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September 2007

Helping College Dreams Come True

Access to college access has become a major issue for our nation's students. The National Center for Educational Statistics found that the average ratio of students to guidance counselors nationally is 488 to 1. Research shows that low-income and first-generation students are particularly underserved during the college application process.

Low-income high school graduates who score in the top quartile on standardized tests attend college at the same rate as high-income high school graduates in the bottom quartile. The difference in rates of admission to college is due, in part, to lower-income students' lack of access to information about the basics of how to get there -- testing, applications and financial aid.

This fall, more low-income, high-achieving students than ever before are overcoming these access issues and making college possible, with the help of two UNC programs -- the Carolina Covenant and the Carolina College Advising Corps.

The Carolina Covenant is our ground-breaking guarantee to low-income students who are accepted here that they can pursue undergraduate degrees debt-free. We cover their education-related expenses up to the level of their need -- room, board and books in addition to tuition -- through a combination of grants, scholarships, federal work-study funds, private gifts and other university funding.

Our first class of Carolina Covenant Scholars will graduate next May. Between 360 and 400 freshmen joined the program this fall, for a total of about 1,390 Covenant Scholars overall. A mentoring program that is part of Carolina Covenant is helping to keep these scholars in college at a higher rate than would otherwise be expected, based on comparisons to a control group of similar students.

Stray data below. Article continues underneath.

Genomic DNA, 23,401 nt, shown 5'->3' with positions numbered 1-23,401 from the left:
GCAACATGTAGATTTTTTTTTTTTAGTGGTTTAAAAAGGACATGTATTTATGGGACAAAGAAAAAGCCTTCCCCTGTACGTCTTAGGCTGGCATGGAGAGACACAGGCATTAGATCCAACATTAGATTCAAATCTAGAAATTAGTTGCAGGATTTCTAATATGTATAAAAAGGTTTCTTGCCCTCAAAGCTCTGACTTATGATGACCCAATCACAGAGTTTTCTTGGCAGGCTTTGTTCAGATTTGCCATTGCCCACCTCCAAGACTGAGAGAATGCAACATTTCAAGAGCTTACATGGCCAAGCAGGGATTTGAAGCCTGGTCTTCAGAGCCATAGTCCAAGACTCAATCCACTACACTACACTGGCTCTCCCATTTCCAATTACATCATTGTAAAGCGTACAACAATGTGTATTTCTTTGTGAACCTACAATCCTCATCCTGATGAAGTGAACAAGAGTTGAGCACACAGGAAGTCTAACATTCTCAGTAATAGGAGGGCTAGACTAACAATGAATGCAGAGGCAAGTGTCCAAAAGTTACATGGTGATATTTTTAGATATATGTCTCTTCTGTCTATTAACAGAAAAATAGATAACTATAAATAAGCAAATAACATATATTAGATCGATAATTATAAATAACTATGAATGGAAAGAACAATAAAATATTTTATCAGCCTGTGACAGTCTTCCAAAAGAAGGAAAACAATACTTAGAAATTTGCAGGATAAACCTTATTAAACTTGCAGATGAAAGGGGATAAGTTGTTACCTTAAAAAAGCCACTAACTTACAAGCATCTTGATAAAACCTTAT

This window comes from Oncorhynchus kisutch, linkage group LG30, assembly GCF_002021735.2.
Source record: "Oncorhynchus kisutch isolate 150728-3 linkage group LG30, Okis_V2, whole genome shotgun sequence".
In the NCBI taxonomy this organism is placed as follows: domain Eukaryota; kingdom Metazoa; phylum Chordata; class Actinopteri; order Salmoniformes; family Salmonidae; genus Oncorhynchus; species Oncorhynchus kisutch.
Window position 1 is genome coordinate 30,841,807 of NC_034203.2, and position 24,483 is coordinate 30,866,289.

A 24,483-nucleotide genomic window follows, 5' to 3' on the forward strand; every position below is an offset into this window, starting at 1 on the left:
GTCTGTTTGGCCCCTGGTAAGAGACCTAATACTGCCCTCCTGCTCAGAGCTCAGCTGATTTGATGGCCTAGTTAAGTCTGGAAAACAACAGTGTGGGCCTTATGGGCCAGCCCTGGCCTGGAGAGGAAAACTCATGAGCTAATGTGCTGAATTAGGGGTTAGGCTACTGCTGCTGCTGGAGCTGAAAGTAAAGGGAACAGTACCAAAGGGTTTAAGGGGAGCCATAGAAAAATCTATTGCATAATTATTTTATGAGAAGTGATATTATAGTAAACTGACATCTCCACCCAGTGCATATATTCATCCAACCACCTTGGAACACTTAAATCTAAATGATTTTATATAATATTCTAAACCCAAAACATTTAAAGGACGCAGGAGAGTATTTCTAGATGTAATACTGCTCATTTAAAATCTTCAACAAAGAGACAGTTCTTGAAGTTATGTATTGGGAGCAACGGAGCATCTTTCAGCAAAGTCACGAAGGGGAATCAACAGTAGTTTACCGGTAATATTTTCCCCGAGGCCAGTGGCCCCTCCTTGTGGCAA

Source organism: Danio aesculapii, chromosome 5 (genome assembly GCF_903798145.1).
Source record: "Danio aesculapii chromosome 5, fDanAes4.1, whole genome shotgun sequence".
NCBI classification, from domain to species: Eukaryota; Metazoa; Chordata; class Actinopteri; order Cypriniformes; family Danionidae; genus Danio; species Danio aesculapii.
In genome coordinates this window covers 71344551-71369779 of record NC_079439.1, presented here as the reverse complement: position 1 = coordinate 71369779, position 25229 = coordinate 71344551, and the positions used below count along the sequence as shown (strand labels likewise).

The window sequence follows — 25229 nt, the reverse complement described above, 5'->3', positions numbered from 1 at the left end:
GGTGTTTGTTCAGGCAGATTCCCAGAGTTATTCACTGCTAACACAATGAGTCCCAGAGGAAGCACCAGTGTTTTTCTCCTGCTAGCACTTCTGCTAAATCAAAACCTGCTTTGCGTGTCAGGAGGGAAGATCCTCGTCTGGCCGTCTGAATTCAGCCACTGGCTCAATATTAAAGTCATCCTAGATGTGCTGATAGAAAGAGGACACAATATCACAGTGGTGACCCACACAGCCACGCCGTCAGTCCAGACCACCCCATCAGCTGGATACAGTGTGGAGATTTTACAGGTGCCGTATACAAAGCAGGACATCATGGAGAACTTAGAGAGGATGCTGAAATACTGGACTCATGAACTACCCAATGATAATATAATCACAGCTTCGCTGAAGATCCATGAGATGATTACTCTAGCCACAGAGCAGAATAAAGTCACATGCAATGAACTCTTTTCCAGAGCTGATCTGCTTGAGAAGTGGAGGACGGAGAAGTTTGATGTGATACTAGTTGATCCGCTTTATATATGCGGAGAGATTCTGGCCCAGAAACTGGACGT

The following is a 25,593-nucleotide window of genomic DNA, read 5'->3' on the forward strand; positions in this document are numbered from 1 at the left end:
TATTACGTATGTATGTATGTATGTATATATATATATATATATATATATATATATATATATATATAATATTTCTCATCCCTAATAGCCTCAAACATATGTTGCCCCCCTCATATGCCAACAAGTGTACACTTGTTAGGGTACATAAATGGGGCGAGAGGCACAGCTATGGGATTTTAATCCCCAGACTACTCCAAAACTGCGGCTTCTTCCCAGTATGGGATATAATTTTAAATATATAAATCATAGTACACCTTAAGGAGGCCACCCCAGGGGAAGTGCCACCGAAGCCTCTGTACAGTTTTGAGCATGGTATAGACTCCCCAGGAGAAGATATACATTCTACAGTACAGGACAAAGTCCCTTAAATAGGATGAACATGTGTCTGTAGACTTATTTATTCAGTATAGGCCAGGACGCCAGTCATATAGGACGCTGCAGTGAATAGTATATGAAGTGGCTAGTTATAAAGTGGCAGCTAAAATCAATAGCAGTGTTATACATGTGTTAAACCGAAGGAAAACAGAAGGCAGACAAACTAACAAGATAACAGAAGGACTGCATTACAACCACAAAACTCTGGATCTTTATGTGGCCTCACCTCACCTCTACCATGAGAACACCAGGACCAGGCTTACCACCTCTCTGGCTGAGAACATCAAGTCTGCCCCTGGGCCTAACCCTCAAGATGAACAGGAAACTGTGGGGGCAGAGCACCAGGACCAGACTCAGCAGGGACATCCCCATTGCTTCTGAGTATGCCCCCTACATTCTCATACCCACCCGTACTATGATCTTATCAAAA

The students who are eligible for the Carolina Covenant are those whose family incomes are below 200 percent of the federal poverty level -- this year, $40,000 for a family of four. (For the first class, in 2004, eligibility stopped at 150 percent, but we expanded the program for its second year.) These students are often the first in their families to attend college. Because of the Covenant, they graduate debt-free, which means that they not only spare their family the cost of tuition and books, but they also can start their careers or go on to graduate school without facing the burden of repaying a large student loan.

Carolina Covenant students come from 98 of North Carolina's 100 counties. Some of them are your neighbors: 75 are from Orange County; 46 are from Durham County; and six are from Chatham County.

The Carolina College Advising Corps is another way the university is helping to turn college dreams into reality for low-income students in North Carolina. Housed in Carolina's Office of Undergraduate Admissions, this program places recent Carolina graduates as college advisers in high schools around the state -- not to recruit students to Carolina, but to encourage them to go to college.

This academic year, four recent Carolina graduates are serving eight high schools in Durham, Chatham, Alamance and Guilford counties; next year nine advisers will serve 18 schools across the state. These recent graduates will work one-on-one with any student who seeks their counsel, with an eye towards helping these students -- many of whom will be the first in their families to consider higher education -- find a school that is right for them.

This Carolina Corps is part of the National College Advising Corps, a program funded in part by $10 million from the Jack Kent Cooke Foundation. The national corps also has its central office in Carolina's Office of Undergraduate Admissions.

Now active on 11 campuses, the Advising Corps is the first national effort led by colleges and universities that places recent graduates in high schools to increase access to higher education for first-generation, low-income and underrepresented students. The corps' first national training session was held here in early August.

These young graduates are also powerful examples of what their high school protégés can achieve -- mentors and models that the students can aspire to follow into some form of higher education. Carolina is pleased to be leading this effort, and our graduates have answered the call.

Access to higher education is far from just the fulfillment of a personal dream, however. Research shows that by 2015, 85 percent of all jobs will require employees to have a post-high school education. Assuring access for these students is not a dream. It is the best way to prepare for the reality of the future we all face.

 

 

James Moeser is chancellor of the University of North Carolina at Chapel Hill. He welcomes readers’ messages at jmoeser@unc.edu





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